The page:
Jocelyn Downie, BA, MA, MLitt, LLB, LLM, SJD
Professor of Law; Pierre Elliott Trudeau Foundation Fellow; University Research Professor, Faculties of Law and Medicine; Adjunct Professor, Australian Centre for Health Law Research – QUT
Fredrick (Fred) D. Ashbury, PhD, MA, BA (Hons)
Editor-in-Chief, Supportive Care in Cancer
Adjunct Professor, Dalla Lana School of Public Health, University of Toronto, Ontario, Canada
Adjunct Professor, Department of Oncology, University of Calgary, Alberta, Canada
Intelligent Improvement Consultants, Inc.
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Dr. Bob Bell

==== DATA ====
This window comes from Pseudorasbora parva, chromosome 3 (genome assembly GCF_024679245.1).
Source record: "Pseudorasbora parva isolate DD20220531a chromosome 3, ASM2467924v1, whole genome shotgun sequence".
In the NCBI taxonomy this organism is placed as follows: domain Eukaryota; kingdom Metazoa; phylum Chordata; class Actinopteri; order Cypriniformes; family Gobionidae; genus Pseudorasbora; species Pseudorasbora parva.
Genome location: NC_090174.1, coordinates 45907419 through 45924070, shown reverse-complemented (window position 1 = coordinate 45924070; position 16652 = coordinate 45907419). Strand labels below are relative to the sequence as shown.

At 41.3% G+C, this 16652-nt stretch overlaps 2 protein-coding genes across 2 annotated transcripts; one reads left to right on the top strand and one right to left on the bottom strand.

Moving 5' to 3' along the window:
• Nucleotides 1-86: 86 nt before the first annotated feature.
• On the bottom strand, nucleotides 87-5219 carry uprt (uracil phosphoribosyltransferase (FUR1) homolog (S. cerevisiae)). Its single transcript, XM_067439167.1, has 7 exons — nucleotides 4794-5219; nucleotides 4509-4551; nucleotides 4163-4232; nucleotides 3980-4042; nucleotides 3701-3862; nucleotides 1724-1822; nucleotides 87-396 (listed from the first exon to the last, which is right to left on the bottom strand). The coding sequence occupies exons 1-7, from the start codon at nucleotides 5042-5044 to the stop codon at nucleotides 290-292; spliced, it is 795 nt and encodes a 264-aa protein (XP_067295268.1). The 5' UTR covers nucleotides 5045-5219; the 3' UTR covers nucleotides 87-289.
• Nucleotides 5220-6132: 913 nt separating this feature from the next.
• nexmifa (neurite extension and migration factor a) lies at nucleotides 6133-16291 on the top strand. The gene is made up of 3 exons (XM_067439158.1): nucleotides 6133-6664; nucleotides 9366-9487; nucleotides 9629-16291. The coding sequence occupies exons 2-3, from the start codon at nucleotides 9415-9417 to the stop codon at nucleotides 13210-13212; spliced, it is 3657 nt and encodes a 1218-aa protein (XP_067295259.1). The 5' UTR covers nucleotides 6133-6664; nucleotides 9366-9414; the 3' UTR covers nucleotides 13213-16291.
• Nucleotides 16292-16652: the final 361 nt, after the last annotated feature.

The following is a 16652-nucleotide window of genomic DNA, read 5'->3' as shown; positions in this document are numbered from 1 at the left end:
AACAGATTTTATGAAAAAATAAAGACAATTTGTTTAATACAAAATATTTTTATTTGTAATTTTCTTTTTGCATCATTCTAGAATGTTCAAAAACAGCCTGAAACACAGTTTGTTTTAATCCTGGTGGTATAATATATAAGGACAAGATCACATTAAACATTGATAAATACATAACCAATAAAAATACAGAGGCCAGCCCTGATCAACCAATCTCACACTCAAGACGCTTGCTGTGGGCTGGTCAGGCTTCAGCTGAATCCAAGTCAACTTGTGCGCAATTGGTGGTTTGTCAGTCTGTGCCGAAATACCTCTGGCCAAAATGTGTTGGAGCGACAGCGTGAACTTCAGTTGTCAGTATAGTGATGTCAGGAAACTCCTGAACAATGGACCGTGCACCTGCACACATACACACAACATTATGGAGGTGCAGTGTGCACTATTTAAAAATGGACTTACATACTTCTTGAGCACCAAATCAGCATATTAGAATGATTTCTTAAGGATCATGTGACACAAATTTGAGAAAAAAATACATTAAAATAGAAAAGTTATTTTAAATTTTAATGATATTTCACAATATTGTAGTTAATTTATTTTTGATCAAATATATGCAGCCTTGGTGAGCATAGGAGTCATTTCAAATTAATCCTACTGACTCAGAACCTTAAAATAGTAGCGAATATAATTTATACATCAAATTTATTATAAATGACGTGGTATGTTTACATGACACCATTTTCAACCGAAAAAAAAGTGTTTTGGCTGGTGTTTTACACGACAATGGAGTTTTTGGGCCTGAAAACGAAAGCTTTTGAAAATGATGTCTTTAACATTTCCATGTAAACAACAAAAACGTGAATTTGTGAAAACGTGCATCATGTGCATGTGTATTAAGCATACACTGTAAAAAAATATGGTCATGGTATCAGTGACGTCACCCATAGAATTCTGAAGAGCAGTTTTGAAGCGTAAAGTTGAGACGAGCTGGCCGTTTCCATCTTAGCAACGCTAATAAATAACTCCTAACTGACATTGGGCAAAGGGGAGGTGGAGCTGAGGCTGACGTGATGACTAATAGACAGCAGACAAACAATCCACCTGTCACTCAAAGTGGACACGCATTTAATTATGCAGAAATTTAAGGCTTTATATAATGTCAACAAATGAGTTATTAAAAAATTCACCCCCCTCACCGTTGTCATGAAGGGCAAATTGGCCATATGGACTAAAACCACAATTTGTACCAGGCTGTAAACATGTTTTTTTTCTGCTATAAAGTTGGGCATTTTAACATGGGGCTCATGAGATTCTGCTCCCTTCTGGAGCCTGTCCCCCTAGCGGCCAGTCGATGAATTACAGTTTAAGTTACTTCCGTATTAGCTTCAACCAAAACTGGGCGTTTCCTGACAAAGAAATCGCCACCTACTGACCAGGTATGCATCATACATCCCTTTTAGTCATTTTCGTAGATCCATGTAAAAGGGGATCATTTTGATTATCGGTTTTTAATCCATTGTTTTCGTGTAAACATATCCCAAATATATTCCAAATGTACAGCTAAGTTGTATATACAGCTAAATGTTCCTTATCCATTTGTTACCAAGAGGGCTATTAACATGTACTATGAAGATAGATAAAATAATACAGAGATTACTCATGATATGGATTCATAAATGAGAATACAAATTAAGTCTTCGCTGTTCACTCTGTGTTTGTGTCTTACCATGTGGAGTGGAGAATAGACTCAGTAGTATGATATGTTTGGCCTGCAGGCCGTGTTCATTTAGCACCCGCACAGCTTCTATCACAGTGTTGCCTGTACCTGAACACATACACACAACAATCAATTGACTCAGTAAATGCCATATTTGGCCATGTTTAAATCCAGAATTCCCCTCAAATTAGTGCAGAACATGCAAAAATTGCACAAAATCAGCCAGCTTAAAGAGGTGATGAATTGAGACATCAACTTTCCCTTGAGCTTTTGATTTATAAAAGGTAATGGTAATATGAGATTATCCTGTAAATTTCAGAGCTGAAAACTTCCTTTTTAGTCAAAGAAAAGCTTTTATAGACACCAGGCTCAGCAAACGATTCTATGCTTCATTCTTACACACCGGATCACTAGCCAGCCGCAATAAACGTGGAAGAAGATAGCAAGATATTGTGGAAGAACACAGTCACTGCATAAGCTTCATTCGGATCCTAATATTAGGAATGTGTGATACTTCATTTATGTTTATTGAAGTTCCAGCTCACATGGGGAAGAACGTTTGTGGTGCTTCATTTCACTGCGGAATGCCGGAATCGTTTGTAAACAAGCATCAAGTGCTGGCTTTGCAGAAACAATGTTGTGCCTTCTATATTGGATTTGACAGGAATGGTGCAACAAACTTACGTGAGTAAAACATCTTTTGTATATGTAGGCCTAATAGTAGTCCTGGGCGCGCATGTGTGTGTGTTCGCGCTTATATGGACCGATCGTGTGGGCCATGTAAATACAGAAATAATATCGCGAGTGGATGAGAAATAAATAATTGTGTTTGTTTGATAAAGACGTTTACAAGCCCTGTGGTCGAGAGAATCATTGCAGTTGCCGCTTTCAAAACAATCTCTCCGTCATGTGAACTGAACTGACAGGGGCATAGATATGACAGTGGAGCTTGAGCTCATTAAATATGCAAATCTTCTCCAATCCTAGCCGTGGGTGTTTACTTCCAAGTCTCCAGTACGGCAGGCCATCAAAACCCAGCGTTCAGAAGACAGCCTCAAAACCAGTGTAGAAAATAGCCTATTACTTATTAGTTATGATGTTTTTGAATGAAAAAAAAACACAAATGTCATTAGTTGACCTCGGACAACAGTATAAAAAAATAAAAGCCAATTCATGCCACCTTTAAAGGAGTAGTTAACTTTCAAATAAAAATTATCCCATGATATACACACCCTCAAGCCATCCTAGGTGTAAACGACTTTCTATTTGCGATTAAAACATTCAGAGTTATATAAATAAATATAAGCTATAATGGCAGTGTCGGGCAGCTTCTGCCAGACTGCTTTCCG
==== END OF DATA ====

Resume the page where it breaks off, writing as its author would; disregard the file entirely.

Deputy Minister of Health and Long-Term Care
Province of Ontario
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Wendy Duggleby, PhD, RN, AOCN
Associate Dean of Research, Professor, Endowed Nursing Research Chair in Aging and Quality of Life, Director of Innovations in Seniors’ Care Research Unit, Nursing
University of Alberta
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Dr. Doris Howell, RN, PhD
Senior Scientist, Princess Margaret Cancer Centre
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Jennifer Jones, PhD
Jennifer M. Jones, PhD, Butterfield Drew Chair in Cancer Survivorship Research and Senior Scientist, Director, Cancer Rehabilitation and Survivorship Program, Princess Margaret Cancer Centre, UHN; Department of Psychiatry, Faculty of Medicine and Dalla Lana School of Public Health, University of Toronto
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Dr. Danielle Kain, Palliative Care Physician at the Toronto Western Hospital and Lecturer in the Department of Family and Community Medicine with the University of Toronto